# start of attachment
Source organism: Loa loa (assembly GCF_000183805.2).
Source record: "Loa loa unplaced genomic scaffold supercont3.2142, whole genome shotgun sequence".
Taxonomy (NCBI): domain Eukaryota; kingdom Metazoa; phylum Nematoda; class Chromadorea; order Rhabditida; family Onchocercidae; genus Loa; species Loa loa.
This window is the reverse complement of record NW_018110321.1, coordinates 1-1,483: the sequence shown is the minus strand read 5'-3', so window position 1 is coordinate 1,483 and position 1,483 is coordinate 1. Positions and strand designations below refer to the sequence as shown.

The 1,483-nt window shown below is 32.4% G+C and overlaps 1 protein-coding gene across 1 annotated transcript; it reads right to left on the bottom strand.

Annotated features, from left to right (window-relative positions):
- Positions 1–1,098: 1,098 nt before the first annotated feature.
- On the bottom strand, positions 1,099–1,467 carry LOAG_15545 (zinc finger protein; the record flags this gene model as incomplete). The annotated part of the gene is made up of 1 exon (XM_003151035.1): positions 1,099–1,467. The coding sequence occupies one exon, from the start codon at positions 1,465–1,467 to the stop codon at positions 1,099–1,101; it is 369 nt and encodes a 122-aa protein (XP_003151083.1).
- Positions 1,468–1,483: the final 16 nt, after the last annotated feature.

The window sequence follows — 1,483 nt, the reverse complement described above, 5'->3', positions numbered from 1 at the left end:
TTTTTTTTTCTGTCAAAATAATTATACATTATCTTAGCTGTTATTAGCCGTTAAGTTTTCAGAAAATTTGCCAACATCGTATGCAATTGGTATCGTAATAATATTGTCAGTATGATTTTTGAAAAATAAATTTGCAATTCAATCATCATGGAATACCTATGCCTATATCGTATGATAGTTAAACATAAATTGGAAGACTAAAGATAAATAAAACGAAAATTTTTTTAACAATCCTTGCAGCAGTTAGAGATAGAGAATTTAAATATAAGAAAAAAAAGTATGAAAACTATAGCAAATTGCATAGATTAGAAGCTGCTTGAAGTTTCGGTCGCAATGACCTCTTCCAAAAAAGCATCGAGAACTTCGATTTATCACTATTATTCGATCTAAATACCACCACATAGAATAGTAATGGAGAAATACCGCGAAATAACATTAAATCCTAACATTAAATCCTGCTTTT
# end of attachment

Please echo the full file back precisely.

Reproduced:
Source organism: Loa loa (assembly GCF_000183805.2).
Source record: "Loa loa unplaced genomic scaffold supercont3.2142, whole genome shotgun sequence".
Taxonomy (NCBI): domain Eukaryota; kingdom Metazoa; phylum Nematoda; class Chromadorea; order Rhabditida; family Onchocercidae; genus Loa; species Loa loa.
This window is the reverse complement of record NW_018110321.1, coordinates 1-1,483: the sequence shown is the minus strand read 5'-3', so window position 1 is coordinate 1,483 and position 1,483 is coordinate 1. Positions and strand designations below refer to the sequence as shown.

The 1,483-nt window shown below is 32.4% G+C and overlaps 1 protein-coding gene across 1 annotated transcript; it reads right to left on the bottom strand.

Annotated features, from left to right (window-relative positions):
- Positions 1–1,098: 1,098 nt before the first annotated feature.
- On the bottom strand, positions 1,099–1,467 carry LOAG_15545 (zinc finger protein; the record flags this gene model as incomplete). The annotated part of the gene is made up of 1 exon (XM_003151035.1): positions 1,099–1,467. The coding sequence occupies one exon, from the start codon at positions 1,465–1,467 to the stop codon at positions 1,099–1,101; it is 369 nt and encodes a 122-aa protein (XP_003151083.1).
- Positions 1,468–1,483: the final 16 nt, after the last annotated feature.

The window sequence follows — 1,483 nt, the reverse complement described above, 5'->3', positions numbered from 1 at the left end:
TTTTTTTTTCTGTCAAAATAATTATACATTATCTTAGCTGTTATTAGCCGTTAAGTTTTCAGAAAATTTGCCAACATCGTATGCAATTGGTATCGTAATAATATTGTCAGTATGATTTTTGAAAAATAAATTTGCAATTCAATCATCATGGAATACCTATGCCTATATCGTATGATAGTTAAACATAAATTGGAAGACTAAAGATAAATAAAACGAAAATTTTTTTAACAATCCTTGCAGCAGTTAGAGATAGAGAATTTAAATATAAGAAAAAAAAGTATGAAAACTATAGCAAATTGCATAGATTAGAAGCTGCTTGAAGTTTCGGTCGCAATGACCTCTTCCAAAAAAGCATCGAGAACTTCGATTTATCACTATTATTCGATCTAAATACCACCACATAGAATAGTAATGGAGAAATACCGCGAAATAACATTAAATCCTAACATTAAATCCTGCTTTT